Finance and the economy
What has changed?
  • The dual finance ministries of the Department of Finance (DOF) and the Department of Public Expenditure and Reform (DPER) remain in place.
  • DOF retains Michael Noonan as Minister while Paschal Donohue is the new Minister in DPER.
  • The budgetary process is likely to see significant changes under the new Government.
  • Central to this will be a new Budget Office and a year round budgetary process which will be significantly more consultative with far more opportunities for input by the Oireachtas.


Positives for business

  • A clear commitment to fiscal stability is more than welcome although it is apparent that room for sensible long term investment is limited by the fiscal rules. The Government should seek more flexibility in the EU fiscal rules to allow ambitious investment in productive infrastructure.
  • The commitments to maintain the 12.5% corporation tax rate and to engage with Base Erosion Profit Shifting are positive steps.
  • Ibec welcomes the changes to entrepreneurs tax such as the EITC for self-employed and a commitment to examine a share options scheme.
  • Non-indexation of tax credits at the entry point to the tax system is sensible in broadening the income tax base.
  • A new Public Procurement SME advisory group with a commitment to continue to develop more measures to assist SME's access to public contracts.


Outstanding issues and missed opportunities

  • Reductions in personal tax rates such as the continued phasing out of the USC for low and middle income earners may be welcome for workers. However, abolishing the USC would be a step in the wrong direction. Its abolition would narrow the tax base and put more pressure on a smaller numbers of tax payers.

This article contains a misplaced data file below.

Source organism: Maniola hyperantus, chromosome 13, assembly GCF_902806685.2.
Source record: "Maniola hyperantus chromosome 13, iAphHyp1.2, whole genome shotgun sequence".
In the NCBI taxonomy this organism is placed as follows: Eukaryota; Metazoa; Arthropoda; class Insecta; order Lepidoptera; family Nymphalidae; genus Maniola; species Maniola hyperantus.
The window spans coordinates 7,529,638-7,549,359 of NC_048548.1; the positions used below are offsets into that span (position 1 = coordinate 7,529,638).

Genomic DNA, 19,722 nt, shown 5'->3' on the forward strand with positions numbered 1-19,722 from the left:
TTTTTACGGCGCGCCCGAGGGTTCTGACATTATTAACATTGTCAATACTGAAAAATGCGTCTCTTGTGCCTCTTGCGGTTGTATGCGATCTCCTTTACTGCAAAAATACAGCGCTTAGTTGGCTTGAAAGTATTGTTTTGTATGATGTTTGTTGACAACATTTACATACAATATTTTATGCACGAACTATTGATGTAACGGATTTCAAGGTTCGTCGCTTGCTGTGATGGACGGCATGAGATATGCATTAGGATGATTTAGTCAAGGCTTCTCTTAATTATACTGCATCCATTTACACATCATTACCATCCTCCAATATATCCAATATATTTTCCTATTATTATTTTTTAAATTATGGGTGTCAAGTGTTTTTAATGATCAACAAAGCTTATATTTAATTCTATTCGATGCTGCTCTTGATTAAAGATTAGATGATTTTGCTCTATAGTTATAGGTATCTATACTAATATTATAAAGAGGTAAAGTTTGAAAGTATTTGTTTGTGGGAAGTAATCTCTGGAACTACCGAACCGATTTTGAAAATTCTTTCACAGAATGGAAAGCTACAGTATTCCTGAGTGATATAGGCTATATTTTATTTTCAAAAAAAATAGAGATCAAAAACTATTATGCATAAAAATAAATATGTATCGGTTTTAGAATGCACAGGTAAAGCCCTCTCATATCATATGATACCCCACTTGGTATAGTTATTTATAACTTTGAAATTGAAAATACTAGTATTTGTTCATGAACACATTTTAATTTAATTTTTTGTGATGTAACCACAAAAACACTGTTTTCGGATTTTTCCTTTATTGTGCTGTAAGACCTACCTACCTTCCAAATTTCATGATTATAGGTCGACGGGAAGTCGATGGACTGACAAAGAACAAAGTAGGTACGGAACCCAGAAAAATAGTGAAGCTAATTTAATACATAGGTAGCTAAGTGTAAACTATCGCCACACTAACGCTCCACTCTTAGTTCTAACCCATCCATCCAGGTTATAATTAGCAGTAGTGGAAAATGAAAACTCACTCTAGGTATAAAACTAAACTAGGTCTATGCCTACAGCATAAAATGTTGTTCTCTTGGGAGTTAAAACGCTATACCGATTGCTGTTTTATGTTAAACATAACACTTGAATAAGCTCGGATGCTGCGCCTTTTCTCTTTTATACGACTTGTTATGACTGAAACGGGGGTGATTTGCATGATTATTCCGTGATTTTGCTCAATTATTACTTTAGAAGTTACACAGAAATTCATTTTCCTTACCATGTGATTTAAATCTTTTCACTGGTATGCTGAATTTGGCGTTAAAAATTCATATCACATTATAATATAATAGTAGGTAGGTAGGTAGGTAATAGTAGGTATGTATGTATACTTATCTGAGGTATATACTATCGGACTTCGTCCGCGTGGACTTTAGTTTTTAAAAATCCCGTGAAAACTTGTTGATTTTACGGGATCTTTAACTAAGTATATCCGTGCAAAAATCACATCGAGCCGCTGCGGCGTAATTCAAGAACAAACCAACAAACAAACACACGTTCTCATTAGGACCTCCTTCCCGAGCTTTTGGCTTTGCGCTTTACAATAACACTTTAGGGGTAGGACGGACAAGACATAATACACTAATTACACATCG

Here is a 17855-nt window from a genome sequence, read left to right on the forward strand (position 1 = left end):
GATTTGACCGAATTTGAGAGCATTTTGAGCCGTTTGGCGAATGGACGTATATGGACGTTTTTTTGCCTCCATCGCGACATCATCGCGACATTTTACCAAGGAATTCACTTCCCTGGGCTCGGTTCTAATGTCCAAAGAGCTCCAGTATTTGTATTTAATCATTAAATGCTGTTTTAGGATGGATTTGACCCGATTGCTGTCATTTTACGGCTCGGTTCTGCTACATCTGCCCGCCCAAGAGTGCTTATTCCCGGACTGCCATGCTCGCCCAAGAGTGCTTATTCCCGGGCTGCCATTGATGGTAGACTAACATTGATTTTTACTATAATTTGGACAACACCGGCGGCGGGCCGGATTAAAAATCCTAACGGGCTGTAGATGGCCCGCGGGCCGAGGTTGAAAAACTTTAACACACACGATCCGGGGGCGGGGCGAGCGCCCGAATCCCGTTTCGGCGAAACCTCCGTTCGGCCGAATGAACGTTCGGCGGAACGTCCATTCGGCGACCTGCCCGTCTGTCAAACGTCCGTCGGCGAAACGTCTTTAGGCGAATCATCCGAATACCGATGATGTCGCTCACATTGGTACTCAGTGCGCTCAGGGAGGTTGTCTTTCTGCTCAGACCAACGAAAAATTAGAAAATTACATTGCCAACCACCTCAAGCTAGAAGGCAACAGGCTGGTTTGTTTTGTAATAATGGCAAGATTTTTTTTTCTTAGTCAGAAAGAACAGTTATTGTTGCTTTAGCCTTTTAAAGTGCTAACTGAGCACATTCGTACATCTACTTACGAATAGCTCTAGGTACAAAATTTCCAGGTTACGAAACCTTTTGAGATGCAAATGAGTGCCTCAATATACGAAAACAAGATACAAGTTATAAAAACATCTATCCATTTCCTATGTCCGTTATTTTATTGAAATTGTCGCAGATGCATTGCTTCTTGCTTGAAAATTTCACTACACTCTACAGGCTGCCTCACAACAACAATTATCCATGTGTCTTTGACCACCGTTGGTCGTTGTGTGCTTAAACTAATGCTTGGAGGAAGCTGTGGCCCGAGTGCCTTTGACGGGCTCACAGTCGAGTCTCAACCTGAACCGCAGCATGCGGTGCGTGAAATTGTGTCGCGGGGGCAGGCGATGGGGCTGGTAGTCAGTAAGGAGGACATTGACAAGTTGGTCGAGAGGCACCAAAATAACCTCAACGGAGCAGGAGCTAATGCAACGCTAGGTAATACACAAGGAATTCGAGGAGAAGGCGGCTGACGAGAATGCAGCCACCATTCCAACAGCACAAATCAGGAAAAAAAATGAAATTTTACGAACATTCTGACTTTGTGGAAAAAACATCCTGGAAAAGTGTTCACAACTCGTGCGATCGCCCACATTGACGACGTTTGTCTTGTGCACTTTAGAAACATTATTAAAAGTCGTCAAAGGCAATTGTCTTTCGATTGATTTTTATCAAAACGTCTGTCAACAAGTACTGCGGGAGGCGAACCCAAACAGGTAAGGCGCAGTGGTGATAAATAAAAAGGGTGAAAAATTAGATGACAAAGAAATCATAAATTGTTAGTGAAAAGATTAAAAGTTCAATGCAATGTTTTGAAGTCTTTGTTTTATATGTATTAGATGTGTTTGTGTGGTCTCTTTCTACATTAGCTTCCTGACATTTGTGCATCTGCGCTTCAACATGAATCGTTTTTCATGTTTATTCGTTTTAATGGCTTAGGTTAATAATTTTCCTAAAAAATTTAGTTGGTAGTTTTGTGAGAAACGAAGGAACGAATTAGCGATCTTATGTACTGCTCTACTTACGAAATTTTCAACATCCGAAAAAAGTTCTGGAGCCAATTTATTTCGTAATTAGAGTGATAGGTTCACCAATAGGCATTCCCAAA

• Rather than abolition, part of the USC should be converted to a contribution for workers to a defined contribution pension scheme. Reform should see the marginal income tax rate down to 45%, moving it in line with competitor economies.
  • As things stand, workers enter the top tax rate at too early a stage. Half of workers already pay tax at the 49.5% marginal rate or above. In this context non-indexation of the top rate entry point will cause serious employment issues. The entry point to the top marginal rates should be linked to above the average wage.
  • Removal of the tax credits for higher earners is an unwelcome development. Ibec recommends that tax reform should be targeted at areas where we are out of line with international competitors. While Ireland is a high tax country for high skilled employees, too many are paying little or nothing at all. Removing tax credits will only exacerbate this differential and damage our attractiveness for high skilled workers.
  • The additional €4 billion in capital spending is welcome but this level of investment will fall well short of what is needed in the coming years. Ibec advocates 4% GDP per annum.

Contact Gerard Brady, Economics and Taxation policy at gerard.brady@ibec.ie
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